Copyright 1999. Rhode Island Historical Society. All rights reserved.
My dear Genl
I acquainted you with my situation & expectations on receiving orders from Col Williams to join the army.
I have hurried on to this place where I must necessarily halt one day, for the junction of two troops of Cavalry in my rear.
The invitation which the posture of affairs on the other side of the Santee, & in the state of Georgia, held out to a proper attempt, was so pleasing, that I regret exceedingly my call from that country.
I regret it not only as a soldier anxious to acquire honor, but as a citizen.
The minds of the people are wavering. Their general inclination favors us, but they cannot, they will not declare, when they understand our effort is confined to the exertions of their own militia. They will expect regular troops from us; being disappointed in this, & being obliged by our conduct to take a part decisively, I fear, instead of a general insurrection in our favor, we shall strengthen the enemy. My conclusion therefore is, that unless we can spare a force adequate to the great prospects of the day, it would have been better to have deferred operations.
Whether an adequate force can be spared you best know, as it depends on the circumstances of the two armys.
I must presume that Gen Morgans victory was so complete as to put it out of the power of Lord Cornwallis to effect a junction with his No Carolina detachment even if Gen Dundas has arrived there, from Virga, unless the people of No Carolina are generally in the interest of the enemy. But should his force promise a junction, I think the recovery of the two south states would blast every advantage, which his most sanguine success could produce.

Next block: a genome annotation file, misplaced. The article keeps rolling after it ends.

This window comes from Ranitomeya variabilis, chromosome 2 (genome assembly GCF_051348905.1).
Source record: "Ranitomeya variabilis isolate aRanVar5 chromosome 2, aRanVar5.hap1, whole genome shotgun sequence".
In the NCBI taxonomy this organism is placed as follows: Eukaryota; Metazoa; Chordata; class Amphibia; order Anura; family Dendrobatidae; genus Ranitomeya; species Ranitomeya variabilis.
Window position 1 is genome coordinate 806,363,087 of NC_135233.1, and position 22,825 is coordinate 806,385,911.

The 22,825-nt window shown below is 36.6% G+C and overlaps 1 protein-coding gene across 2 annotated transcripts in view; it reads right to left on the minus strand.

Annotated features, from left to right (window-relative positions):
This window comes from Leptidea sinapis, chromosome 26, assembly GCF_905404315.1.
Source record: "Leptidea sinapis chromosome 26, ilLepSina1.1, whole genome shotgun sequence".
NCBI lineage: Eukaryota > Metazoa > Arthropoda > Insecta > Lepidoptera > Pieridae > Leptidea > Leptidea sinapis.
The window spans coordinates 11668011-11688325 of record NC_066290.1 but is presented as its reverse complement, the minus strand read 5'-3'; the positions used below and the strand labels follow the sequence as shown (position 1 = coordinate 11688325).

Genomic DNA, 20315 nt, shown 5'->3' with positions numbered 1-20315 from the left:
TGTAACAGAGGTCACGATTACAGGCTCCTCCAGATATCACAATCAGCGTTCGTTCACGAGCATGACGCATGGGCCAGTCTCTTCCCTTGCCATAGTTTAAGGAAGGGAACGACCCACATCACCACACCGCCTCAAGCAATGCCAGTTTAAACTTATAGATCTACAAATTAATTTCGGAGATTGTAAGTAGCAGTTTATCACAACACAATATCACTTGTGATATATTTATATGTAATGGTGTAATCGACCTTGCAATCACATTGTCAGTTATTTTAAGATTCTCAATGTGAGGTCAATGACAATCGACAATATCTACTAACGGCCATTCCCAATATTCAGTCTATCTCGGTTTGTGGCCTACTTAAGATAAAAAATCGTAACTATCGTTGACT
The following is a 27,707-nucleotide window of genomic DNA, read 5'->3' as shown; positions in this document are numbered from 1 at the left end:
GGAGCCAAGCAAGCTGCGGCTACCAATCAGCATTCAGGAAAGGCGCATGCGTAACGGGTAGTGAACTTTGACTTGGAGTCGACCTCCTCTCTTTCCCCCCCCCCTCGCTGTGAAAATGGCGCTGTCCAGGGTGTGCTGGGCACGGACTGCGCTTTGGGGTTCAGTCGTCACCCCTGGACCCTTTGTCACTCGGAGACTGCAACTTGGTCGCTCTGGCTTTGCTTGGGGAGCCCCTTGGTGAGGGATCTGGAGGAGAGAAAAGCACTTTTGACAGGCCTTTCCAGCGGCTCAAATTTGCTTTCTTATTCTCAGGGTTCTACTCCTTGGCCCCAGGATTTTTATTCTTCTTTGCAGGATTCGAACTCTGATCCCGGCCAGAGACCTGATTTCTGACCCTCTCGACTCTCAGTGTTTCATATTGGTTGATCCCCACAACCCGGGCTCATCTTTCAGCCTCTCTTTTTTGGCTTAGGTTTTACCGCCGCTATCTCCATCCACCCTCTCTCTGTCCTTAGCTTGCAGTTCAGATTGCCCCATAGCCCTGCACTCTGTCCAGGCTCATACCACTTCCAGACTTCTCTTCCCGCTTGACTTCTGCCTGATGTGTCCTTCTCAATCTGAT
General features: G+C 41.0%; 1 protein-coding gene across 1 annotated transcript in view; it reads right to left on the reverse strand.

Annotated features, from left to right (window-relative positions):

A party of horse & foot from your army equal to the breaking down all the outposts in the two states, & confining the enemy to Chstown, Georgetown, Ninety Six, Cambden, Savannah & Augusta, would increase daily. From 300, they would grow to as many thousand. This small party would have it in their power to dispossess the enemy of some of the above posts in the course of a few months. Militia never can force regular troops from intrenched posts.
Fort Moultrie is an object of the first consequence & might be the source of the most lasting benefit, if taken by us. Its garrison is small. Savannah & Beaufort are in the same situation.
Two thousand continental troops lay in prison ships in Chstown harbor. Cooper & Ashley rivers communicate directly with them.
What may not a true spirit of enterprize effect?
One hundd chosen infantry with my Legion would perhaps be a sufficient number.
If you think proper to adopt the scheme favor me with your full instructions, give me the additional number, place one nine pounder in some secret position near Pedee, where I may get it when wanted, honor me with frequent letters, establish a communication in cyphers, & I will devote myself to rendering you the most essential services.
I think you cannot do any thing decisive with your army as you cannot risk an action only on partial grounds. Nor do I beleive Cornwallis can succeed in his schemes unless No Carolina oppose the United States.
Pardon the freedom of this address, it results from my zeal for the good of America & for the prosperity of your army.
If you conclude that we join, I request you will be pleased to send your orders by an express & give the bearer one of my sergeants, permission to take such of the prisoners under care of Gen Stephens, as he may claim.
I flatter myself he will bring to me some of my deserters. I have the honor to be most affy
your h sert
Henry Lee Junr
The Papers of General Nathanael Greene,
ed. Dennis Conrad et al.
(Columbia, S.C.: Model Editions Partnership, 1999). Full texts of documents calendared in
The Papers of General Nathanael Greene
(Chapel Hill, N.C.: University of North Carolina Press, 1994), Vol. 7, pp. 152-289. On the Web at http://mep.blackmesatech.com/mep/ [Accessed 1 September 2017]